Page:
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Seventh Circuit Court of Appeals Finds Servicer Did Not Violate RESPA

The U.S. Court of Appeals for the Seventh Circuit Court recently affirmed a lower court summary judgment ruling in favor of a mortgage servicer that it complied with its RESPA obligations to provide borrowers with correct mortgage amount and account information.

The borrowers changed homeowner’s insurance carriers and failed to inform their mortgage servicer, which learned of the change independently and paid the correct insurer from the borrower’s escrow fund. Borrowers were notified they would receive a refund check from the previous homeowner’s insurer which had been paid before the servicer learned of the change. Borrowers were also directed to use the refund check to replenish their escrow fund. However, borrowers kept the refund proceeds and failed to pay a new, higher monthly mortgage payment that resulted from the depleted escrow. The servicer provided correct and updated account statements but the borrowers made only partial mortgage payments. Their account fell into arrears and they defaulted.

The borrowers sued and made three allegations about the servicer’s conduct: 1) servicer violated RESPA obligations to provide correct mortgage account information; 2) servicer engaged in a pattern or practice of RESPA violations, causing statutory damages; and 3) servicer violated the common law implied covenant of good faith and fair dealing.

First, as to borrowers’ claim that the servicer’s response to their requests for information about their mortgage violated RESPA, borrowers sent the servicers two “qualified requests for information.” Qualified requests from borrowers require servicers, under RESPA § 2605(e)(2), to promptly respond with appropriate account corrections, a written explanation or clarification explaining why an account is correct, and other account information requested by borrowers. The court noted RESPA does not create a duty to respond to all borrower inquiries, but rather, to respond to written requests alleging an account error or seeking information regarding loan servicing.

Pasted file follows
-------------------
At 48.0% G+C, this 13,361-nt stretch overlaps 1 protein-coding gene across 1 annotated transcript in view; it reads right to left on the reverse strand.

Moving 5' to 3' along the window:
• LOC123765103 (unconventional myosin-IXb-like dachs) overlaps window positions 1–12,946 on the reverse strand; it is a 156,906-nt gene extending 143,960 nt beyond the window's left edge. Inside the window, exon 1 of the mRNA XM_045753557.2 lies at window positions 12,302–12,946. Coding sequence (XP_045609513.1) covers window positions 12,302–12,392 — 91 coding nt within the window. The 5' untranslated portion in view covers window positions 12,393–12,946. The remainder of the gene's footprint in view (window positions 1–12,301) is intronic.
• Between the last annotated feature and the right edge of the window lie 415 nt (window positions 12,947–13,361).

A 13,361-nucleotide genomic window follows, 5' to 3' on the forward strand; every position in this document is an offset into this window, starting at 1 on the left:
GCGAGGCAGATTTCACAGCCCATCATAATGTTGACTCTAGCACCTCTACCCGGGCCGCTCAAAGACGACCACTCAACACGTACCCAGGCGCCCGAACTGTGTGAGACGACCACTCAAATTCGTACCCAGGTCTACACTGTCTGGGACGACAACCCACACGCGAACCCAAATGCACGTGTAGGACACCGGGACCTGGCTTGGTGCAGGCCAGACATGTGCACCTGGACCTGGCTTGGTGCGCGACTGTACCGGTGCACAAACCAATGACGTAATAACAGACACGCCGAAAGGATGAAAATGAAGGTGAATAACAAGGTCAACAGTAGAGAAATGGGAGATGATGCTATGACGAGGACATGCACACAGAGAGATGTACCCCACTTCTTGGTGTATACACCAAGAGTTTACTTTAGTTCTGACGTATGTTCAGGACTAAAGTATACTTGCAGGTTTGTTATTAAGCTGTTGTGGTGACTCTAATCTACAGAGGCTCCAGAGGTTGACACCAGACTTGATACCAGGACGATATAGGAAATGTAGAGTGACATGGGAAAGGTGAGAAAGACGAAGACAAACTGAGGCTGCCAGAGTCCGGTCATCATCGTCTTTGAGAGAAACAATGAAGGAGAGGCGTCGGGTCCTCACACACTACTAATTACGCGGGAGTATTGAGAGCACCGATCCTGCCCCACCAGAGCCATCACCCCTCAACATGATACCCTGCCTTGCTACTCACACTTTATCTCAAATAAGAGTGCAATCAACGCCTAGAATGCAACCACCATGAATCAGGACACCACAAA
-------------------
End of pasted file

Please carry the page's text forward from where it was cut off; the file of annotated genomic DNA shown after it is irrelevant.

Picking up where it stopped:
Here, the court found borrowers were not harmed by allegedly uncorrected account errors or by the servicer’s failure to comply with RESPA, because there were no account errors in the first place. Borrowers were aware of the reason for the change in their mortgage amount. Default ultimately occurred because they failed to replenish their escrow fund and pay the corrected, increased mortgage payment. The court noted the servicer was technically non-compliant with its RESPA duties because it failed to identify the name of the previous insurer and state why it held one of the borrowers’ partial payments in suspense in its response to borrowers’ written requests for information. However, this issue was moot because the borrower already knew all of that information.

The borrowers’ related claim that the servicer’s RESPA errors caused their marriage to end also failed because, while the court recognized that emotional distress damages are recoverable under RESPA, a marital breakdown allegedly caused by failure to perform RESPA duties was too attenuated.

Second, borrowers’ allegation that the servicer demonstrated a “pattern or practice of noncompliance” with RESPA was based on two previous findings by other district courts that the same servicer was liable for similar RESPA violations. However, the court ruled there was insufficient evidence of a pattern or practice claim because those other cases occurred in different states, separated by several years.

Third, and finally, as to borrowers’ allegation of a breach of the common law covenant of good faith and fair dealing by servicers, the court found borrowers’ mortgage contract permitted the servicer to accept a partial payment that was insufficient to “bring the Loan current.” Thus, payment was not required to be accepted in full satisfaction of the debt borrowers owed, as borrowers claimed. Borrowers’ account was already past due by the time their escrow refund was calculated and they were notified about it; this common law claim failed because the servicer did not behave unreasonably or unfairly.

The Seventh Circuit’s opinion in this case can be viewed here: http://media.ca7.uscourts.gov/cgi-bin/rssExec.pl?Submit=Display&Path=Y2017/D01-11/C:15-2206:J:Sykes:aut:T:fnOp:N:1893362:S:0.

Weiner Brodsky Kider regularly represents mortgage servicers nationwide in RESPA litigation matters.